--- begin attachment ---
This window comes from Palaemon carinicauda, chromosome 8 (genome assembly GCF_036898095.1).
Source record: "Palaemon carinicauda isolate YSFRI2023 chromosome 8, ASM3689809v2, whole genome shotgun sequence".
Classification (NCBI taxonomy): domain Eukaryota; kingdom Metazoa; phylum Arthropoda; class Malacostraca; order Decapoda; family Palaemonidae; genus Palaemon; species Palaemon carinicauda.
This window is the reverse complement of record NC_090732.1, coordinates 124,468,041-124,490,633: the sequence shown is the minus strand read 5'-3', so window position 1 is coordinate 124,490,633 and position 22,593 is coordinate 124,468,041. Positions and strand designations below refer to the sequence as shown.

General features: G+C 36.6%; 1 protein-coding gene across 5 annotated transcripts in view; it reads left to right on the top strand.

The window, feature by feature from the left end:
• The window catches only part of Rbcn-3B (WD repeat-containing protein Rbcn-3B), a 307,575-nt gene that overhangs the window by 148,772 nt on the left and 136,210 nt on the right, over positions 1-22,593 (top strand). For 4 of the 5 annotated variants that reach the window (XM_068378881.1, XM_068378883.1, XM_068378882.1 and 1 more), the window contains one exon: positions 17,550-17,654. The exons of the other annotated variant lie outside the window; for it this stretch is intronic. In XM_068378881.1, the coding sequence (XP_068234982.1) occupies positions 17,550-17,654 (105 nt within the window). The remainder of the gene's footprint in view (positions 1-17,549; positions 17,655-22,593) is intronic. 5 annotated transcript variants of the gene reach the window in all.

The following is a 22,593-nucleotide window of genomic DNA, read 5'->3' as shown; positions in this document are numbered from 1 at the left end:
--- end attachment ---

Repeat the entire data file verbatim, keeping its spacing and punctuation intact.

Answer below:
This window comes from Palaemon carinicauda, chromosome 8 (genome assembly GCF_036898095.1).
Source record: "Palaemon carinicauda isolate YSFRI2023 chromosome 8, ASM3689809v2, whole genome shotgun sequence".
Classification (NCBI taxonomy): domain Eukaryota; kingdom Metazoa; phylum Arthropoda; class Malacostraca; order Decapoda; family Palaemonidae; genus Palaemon; species Palaemon carinicauda.
This window is the reverse complement of record NC_090732.1, coordinates 124,468,041-124,490,633: the sequence shown is the minus strand read 5'-3', so window position 1 is coordinate 124,490,633 and position 22,593 is coordinate 124,468,041. Positions and strand designations below refer to the sequence as shown.

General features: G+C 36.6%; 1 protein-coding gene across 5 annotated transcripts in view; it reads left to right on the top strand.

The window, feature by feature from the left end:
• The window catches only part of Rbcn-3B (WD repeat-containing protein Rbcn-3B), a 307,575-nt gene that overhangs the window by 148,772 nt on the left and 136,210 nt on the right, over positions 1-22,593 (top strand). For 4 of the 5 annotated variants that reach the window (XM_068378881.1, XM_068378883.1, XM_068378882.1 and 1 more), the window contains one exon: positions 17,550-17,654. The exons of the other annotated variant lie outside the window; for it this stretch is intronic. In XM_068378881.1, the coding sequence (XP_068234982.1) occupies positions 17,550-17,654 (105 nt within the window). The remainder of the gene's footprint in view (positions 1-17,549; positions 17,655-22,593) is intronic. 5 annotated transcript variants of the gene reach the window in all.

The following is a 22,593-nucleotide window of genomic DNA, read 5'->3' as shown; positions in this document are numbered from 1 at the left end: